- The upside of the Tigers losing a reported 45% of their season-ticket base (from 27,000 to 15,000) is they still have more season-ticket holders than they did in 2005 or '06.
Granted, the worse might be yet to come for the Michigan economy. It could end up being one hell of a toboggan ride, but keep in mind owner Mike Ilitch has never shied from sinking his personal wealth into his sports properties. After all, he signed off on his hockey club building a Stanley Cup-winning team around a bunch of Swedes, even though no one wants to watch that [/Grapesed].
- The Tigers can't keep going on with a $130-million payroll, but perish the thought that the franchise is in trouble.
- They are this season's gotta-win-now team. Their starting pitching is comparable with the division favourite, Cleveland, when everyone's healthy. Four of their everyday players are 33 or older, including 40-year-old DH Gary Sheffield. The AL Central is wide open, sighed the Jays fan, and any team could take it, up to and including Kansas City.
- Rightfielder Magglio Ordóñez is in the same scenario Frank Thomas was in last season with the Jays. Ordóñez's $18-million salary for 2010 is guaranteed if he starts 126 games or bats 457 times this season. His vesting option is based on playing time over the past two seasons. That could create some drama for an organization which already has more than $81 million committed to eight other players for next season.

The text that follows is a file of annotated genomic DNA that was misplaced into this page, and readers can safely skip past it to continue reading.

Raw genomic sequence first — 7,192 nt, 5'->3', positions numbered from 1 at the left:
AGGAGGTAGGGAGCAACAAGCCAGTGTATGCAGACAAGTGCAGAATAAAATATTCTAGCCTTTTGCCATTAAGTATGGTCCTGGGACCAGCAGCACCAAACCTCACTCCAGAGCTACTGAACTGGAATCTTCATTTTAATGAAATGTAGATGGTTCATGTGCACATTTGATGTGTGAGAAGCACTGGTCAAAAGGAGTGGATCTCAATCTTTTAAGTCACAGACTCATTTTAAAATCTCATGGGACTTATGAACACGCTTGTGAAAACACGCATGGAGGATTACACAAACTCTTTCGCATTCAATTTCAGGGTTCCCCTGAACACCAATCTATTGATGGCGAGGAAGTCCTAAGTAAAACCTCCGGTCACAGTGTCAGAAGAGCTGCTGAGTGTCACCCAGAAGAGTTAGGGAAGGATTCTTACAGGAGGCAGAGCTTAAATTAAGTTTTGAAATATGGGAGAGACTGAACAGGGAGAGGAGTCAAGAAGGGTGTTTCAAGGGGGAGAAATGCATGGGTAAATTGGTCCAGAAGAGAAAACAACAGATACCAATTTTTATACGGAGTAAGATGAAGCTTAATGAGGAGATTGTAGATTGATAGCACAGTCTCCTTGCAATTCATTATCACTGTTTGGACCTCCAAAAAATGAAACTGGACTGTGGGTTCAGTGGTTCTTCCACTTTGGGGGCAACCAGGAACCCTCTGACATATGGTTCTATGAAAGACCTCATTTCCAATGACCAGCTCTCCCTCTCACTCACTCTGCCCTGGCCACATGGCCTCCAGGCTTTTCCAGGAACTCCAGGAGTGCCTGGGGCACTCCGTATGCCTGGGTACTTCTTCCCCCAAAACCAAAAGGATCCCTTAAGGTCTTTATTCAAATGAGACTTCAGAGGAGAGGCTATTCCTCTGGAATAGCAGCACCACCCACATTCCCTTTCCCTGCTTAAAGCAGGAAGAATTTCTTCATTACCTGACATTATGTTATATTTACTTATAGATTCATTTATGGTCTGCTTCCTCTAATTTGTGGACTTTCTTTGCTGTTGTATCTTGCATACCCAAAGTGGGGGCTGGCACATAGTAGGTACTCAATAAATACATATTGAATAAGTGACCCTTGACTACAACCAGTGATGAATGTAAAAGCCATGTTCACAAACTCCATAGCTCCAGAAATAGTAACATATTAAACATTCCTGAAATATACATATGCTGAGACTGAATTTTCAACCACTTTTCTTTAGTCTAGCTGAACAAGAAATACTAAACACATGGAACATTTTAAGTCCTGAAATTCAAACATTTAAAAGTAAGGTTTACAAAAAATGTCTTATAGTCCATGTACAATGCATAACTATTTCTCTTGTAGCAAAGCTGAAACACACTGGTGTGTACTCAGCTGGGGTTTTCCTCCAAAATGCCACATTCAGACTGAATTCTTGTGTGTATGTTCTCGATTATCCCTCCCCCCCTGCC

- It turns out this site was half-right about something: The '07 Tigers preview, written when they were coming off a World Series trip and had just added Sheffield, noted, "The Tigers didn't need another bat. They needed more pitching, even though they did lead the AL in earned-run average." The staff ERA has jumped from 3.84 during that dream season to 4.57 in '07 to 4.91 last summer.
The reason it was half-right was that the Tigers haven't been any great shakes at providing their pitchers with good fielding. Opponents were gifted with a lot of four-out innings last season.
- Sheffield is one home run away from 500 for his career, but you knew that already.
- Rick Porcello struggled in his last spring training outing, but he absolutely must develop into a superstar, for Blue Jays-bludgeoning purposes. He serves as a reminder of Rogers Jays' refusal to go over slot for draft picks.
- Hiring Rick Knapp as pitching coach in mid-October rated little attention at the time. It was the middle of the playoffs, who was paying attention to the Tigers? Knapp was the minor-league pitching coordinator for the Twins, who have a regular assembly line of pitchers who just throw strikes.